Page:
November 2009

Calibrate well, keep good data

As of now, most calibration data sheets are still hardcopy, usually printed out from a calibration software package. Some are still totally manual with no pre-printed information, and that is OK; it works. We are seeing increased use of paperless calibrations where the data is either automatically collected by a documenting calibrator or manually entered into a handheld device as an electronic record. In any case, the following information should be included as part of a calibration data sheet:

1. Instrument tag number/identification number: This is a unique identifier or unique combination used as the main tracking number for each instrument. In most cases, the tag number is the process/piping and instrument diagrams/drawings (P&ID) tag number, if applicable. If the instrument is not associated with a P&ID, there should be some consistent tag number system at your facility that uses the ANSI/ISA-5.1-2009, Instrumentation Symbols and Identification standard.

Several facilities use an additional identification number sequentially assigned as an additional tracking number. The tag number references the instrument location within a system, and the instrument identification number stays with the instrument. This way, the history of any instrument installed in the instrument location (tag number) is traceable, and the history of any instrument is traceable. Many instruments stay in the same location for the life of the equipment, in which case, this is not as important. But failures occur, and instruments need to be replaced. In other instances, we install spares temporarily to keep a process running when an instrument is removed for calibration.

This traceability is important in a pharmaceutical facility that produces penicillin, for instance. Any instrument removed from a penicillin manufacturing area cannot be used in any other manufacturing area. The instrument identification number used to track where an instrument has been is a useful tool in ensuring that instrument is not installed where it should not be. Even if you do not have similar needs, it is good practice to use both types of identification numbers.

2. Nameplate data: The manufacturer, model number, and serial number should be listed on the calibration data sheet.

3. Calibration range and tolerance: This defines the upper and lower limit used for calibration. Ideally, this is the input and output range, if applicable. A good format for the calibration range of a temperature transmitter would be 0-100°C=4-20 mA with a calibration tolerance of ±0.16 mA. The calibration range is not always the same as the instrument range or capability of the instrument.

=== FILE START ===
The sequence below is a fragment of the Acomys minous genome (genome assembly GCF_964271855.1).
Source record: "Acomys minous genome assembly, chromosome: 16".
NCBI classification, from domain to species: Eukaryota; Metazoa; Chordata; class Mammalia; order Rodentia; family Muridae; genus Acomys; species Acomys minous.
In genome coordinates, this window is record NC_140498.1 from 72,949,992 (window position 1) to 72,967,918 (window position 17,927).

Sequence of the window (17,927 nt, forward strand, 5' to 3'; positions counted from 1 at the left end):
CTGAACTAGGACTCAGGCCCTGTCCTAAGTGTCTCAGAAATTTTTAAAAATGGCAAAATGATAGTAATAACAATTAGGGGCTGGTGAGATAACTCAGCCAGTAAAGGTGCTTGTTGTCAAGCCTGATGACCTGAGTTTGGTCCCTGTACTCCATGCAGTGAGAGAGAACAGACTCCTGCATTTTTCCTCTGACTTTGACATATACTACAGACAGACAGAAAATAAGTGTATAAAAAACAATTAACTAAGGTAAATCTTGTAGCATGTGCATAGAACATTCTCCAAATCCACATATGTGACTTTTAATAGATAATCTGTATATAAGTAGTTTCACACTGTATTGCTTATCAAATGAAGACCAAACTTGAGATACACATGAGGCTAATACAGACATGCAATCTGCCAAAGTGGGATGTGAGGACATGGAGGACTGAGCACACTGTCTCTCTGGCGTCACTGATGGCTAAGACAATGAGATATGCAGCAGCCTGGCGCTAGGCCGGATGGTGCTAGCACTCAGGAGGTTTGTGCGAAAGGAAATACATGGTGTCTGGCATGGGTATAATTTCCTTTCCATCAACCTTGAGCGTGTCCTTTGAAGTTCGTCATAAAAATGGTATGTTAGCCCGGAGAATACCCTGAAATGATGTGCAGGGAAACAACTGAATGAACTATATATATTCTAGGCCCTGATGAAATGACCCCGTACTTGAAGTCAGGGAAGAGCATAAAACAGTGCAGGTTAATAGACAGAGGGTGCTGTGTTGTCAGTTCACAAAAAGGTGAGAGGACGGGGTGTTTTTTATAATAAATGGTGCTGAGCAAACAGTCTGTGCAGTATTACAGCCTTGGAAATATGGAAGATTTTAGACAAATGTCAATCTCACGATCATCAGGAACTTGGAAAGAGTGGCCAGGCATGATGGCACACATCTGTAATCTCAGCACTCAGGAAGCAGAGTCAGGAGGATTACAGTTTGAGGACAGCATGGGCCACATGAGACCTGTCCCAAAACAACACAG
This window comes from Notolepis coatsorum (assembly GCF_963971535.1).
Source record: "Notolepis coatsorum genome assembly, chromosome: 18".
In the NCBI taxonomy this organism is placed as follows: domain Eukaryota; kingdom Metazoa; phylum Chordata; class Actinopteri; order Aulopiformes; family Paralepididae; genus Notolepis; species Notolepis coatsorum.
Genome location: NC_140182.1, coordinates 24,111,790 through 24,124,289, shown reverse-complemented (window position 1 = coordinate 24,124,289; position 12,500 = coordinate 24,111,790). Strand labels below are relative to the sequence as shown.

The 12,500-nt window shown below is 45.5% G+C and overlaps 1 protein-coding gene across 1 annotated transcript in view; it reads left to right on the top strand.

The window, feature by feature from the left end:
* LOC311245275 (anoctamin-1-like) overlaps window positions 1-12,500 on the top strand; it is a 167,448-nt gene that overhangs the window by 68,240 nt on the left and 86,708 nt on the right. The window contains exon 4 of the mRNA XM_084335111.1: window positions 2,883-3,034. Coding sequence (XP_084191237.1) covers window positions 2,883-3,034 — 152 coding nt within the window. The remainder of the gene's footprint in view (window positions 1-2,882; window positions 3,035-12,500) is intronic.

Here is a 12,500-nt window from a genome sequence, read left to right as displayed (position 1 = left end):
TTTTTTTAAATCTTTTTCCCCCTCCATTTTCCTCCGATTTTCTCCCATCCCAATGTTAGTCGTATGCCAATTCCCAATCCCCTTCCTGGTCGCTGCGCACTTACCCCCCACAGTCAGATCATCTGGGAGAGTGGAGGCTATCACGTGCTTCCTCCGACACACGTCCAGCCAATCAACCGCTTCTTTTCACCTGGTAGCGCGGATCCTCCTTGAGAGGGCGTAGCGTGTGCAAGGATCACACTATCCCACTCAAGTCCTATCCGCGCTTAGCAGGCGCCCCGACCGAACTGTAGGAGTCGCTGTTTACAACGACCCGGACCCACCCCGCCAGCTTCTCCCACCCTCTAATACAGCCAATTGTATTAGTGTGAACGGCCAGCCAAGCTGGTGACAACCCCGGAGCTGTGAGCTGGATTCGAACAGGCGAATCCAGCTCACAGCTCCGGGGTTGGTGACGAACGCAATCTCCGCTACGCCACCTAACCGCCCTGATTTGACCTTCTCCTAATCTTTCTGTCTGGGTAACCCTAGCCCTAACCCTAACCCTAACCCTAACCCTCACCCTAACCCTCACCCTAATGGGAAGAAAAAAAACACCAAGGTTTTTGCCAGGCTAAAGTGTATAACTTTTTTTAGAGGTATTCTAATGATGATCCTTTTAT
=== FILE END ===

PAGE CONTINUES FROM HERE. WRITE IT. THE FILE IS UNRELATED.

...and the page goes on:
4. Location: Be as specific as possible about location of the instrument. You do not want your new technician wasting hours searching.

5. Calibration procedure number: This is the calibration procedure used to perform the calibration. In some facilities, the entire calibration procedure is printed on the calibration data sheet.

6. Last calibration data, due date, and interval: Include this information to ensure the calibration is being performed periodically as required.

7. As-found, as-left data: This relates the test points specified with the corresponding test standard value. If all as-found data is within tolerance with no adjustments, the as-left data would be N/A or the same as the as-found data. Make every effort to record as-found data for failed instruments prior to making any adjustments, in order to provide the most data for evaluation.

8. Test standards: Record the unique identification of any test standards used to perform the calibration and, if required by procedure, record the calibration due data of the standards. It would be best to record this prior to beginning the calibration to ensure each standard is within its calibration periodicity. But of course you checked this when you obtained the standard from the shop. The most important reason for documenting the test standard is for reverse traceability in case you find a standard is out of tolerance. If this is the case in the next calibration, it is critical any calibration performed using that standard since its last calibration is known and evaluated to determine a course of action.

9. Comments: The technician needs some place to record any comments or observations.

10. Technician signature and date of calibration

11. Supervisor or reviewer signature and data

12. P&IDs: P&IDs are drawings that provide a detailed overview of a process system. They include major components, utilities, flowpaths, supporting equipment, and instrumentation. Although P&IDs are commonly used throughout industry, there is not yet a standard P&ID. Process Industry Practices (www.pip.org) has developed a P&ID practice; however, Process Industry Practices is not a developer of standards.

From the P&ID of a particular system, a technician can determine pertinent information about the instrumentation and controls applicable to performing calibrations and understanding the system operation. The most important of these include:

  • Components of an instrument loop
  • Functional identification
  • Methods of signal transmission (pneumatic, electronic, hydraulic, software link, etc.)
  • Controller inputs and outputs
  • Control valve characteristics (fail position, direct/reverse rating)
  • Flow sensor types

P&IDs also see use to organize project documentation. Using P&IDs as the base for all information in a large project provides a single reference point for data provided on other documents. This makes sense since P&IDs define system boundaries. It is important to control and keep P&IDs maintained up to date. During startups, mark up the master P&IDs, and highlight them to reflect the state of a system at any time. If the technician discovers any discrepancy at any time, the technician must take the responsibility to ensure the controlled drawing is properly revised.